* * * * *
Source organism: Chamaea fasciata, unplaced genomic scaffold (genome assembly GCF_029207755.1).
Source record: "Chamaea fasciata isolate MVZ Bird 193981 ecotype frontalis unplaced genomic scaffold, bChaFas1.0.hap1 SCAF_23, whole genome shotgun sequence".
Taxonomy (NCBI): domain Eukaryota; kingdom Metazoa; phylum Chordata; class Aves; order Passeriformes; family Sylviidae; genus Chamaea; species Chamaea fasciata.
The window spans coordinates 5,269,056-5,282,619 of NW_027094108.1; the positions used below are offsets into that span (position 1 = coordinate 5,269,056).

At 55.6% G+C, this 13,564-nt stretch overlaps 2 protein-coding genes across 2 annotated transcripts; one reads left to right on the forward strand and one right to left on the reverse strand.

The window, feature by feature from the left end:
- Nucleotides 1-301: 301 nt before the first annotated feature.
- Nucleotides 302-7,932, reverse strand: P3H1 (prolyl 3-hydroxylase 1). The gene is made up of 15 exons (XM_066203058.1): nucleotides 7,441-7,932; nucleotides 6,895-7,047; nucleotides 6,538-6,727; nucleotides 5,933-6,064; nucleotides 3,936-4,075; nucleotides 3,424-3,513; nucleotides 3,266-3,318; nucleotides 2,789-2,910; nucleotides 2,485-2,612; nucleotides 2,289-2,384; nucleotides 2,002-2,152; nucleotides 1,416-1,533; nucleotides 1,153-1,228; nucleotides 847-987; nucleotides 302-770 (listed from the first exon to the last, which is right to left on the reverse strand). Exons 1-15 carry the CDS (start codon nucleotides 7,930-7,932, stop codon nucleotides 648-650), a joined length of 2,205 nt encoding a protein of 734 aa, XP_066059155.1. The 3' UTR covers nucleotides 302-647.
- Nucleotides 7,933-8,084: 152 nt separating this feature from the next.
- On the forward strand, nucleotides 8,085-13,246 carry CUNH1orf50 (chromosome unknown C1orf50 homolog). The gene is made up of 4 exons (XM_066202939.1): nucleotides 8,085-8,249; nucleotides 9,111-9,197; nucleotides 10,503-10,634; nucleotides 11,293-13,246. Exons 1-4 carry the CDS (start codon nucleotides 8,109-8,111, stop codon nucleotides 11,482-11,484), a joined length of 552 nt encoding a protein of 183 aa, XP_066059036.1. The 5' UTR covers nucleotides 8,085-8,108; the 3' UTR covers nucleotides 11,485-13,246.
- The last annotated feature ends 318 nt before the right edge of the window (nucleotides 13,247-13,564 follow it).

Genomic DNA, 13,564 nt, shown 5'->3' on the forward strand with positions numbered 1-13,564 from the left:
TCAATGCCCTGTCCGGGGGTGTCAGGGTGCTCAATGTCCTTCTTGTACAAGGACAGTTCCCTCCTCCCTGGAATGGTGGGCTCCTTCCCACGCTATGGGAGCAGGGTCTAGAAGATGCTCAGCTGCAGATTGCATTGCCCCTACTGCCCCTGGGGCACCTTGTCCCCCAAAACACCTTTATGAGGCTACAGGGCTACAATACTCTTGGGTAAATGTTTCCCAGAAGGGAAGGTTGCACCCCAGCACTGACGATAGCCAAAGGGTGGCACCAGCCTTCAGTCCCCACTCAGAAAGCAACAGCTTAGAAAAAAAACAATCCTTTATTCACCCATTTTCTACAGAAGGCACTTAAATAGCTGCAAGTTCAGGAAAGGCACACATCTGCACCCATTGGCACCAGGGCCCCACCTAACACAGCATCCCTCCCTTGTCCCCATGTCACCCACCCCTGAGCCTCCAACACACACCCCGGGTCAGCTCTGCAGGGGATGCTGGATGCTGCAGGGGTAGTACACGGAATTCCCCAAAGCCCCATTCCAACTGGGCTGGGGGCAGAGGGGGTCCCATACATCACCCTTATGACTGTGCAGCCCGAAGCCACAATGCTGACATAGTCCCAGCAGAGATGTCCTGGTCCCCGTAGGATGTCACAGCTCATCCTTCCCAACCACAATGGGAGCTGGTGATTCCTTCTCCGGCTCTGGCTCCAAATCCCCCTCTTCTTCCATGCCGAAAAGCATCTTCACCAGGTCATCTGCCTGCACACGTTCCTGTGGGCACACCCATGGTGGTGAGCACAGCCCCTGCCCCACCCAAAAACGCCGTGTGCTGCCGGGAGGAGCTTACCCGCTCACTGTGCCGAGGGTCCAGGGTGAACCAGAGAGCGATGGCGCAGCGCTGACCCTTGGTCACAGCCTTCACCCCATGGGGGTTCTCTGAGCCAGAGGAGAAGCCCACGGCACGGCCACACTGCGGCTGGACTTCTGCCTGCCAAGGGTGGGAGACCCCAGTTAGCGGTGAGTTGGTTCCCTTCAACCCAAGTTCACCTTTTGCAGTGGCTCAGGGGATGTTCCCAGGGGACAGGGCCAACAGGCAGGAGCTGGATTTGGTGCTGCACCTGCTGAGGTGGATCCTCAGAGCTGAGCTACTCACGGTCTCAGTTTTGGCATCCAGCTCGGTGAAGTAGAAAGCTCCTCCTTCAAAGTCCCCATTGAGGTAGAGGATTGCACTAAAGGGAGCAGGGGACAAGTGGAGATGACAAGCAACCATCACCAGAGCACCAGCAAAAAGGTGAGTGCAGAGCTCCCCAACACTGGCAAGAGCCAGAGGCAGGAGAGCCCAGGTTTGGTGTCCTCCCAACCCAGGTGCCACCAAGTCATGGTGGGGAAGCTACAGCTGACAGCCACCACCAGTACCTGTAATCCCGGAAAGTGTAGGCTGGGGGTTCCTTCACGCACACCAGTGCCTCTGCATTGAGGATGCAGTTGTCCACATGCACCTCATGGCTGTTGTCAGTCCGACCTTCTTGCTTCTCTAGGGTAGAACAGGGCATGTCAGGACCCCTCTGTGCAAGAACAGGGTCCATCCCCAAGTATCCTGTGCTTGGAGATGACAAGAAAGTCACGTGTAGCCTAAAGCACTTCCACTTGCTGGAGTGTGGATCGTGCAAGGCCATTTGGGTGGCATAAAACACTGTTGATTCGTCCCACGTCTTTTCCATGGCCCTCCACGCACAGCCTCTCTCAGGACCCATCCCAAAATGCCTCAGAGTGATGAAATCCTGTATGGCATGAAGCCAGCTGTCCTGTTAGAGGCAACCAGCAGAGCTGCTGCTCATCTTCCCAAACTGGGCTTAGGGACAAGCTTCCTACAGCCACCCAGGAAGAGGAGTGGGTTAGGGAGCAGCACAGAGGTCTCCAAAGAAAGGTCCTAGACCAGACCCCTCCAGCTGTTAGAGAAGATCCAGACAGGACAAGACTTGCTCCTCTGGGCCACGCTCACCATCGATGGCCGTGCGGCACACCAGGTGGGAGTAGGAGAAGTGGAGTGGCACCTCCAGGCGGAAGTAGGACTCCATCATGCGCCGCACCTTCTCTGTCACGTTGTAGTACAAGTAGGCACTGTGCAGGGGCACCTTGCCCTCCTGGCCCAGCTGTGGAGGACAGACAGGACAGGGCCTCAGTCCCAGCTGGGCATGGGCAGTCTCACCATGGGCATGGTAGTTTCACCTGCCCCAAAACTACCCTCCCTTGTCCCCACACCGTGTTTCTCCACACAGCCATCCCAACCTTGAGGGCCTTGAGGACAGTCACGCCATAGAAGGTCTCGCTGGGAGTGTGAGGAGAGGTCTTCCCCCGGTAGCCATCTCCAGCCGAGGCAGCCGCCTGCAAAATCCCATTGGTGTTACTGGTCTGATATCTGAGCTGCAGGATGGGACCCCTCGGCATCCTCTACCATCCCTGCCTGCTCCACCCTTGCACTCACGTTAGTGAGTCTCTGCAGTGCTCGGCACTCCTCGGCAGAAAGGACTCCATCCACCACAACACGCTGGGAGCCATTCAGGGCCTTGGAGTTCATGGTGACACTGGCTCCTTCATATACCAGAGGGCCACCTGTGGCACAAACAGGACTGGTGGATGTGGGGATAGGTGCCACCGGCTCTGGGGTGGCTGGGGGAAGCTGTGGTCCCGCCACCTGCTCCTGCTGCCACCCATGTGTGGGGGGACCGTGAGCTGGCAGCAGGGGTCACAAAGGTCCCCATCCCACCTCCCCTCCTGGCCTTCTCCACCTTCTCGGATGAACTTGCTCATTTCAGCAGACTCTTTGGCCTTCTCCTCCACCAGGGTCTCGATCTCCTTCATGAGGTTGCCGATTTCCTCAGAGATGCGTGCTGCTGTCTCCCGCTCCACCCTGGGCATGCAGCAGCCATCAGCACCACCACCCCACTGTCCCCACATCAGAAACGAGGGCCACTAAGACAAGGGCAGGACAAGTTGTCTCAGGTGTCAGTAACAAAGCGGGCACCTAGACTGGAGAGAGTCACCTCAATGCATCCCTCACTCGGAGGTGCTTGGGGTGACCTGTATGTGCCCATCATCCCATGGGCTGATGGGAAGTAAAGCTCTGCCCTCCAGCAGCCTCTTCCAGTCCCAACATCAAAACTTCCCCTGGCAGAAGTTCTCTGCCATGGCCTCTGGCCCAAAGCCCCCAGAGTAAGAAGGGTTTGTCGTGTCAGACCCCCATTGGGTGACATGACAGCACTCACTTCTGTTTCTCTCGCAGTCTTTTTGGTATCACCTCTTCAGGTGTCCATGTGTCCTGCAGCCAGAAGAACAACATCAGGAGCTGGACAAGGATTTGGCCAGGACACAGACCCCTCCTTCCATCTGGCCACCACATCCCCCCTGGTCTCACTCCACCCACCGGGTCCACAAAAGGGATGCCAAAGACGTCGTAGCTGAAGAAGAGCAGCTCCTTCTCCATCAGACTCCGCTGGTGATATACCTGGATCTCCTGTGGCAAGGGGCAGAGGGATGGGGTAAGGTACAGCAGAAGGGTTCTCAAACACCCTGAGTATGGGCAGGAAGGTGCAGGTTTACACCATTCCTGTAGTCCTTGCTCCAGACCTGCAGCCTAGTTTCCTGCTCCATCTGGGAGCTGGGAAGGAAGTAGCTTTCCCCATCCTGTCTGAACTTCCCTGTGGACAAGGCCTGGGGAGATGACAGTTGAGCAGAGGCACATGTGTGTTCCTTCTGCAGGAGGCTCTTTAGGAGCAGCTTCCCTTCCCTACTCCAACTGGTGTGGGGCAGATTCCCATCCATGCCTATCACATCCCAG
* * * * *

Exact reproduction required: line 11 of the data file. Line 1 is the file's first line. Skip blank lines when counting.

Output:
- The last annotated feature ends 318 nt before the right edge of the window (nucleotides 13,247-13,564 follow it).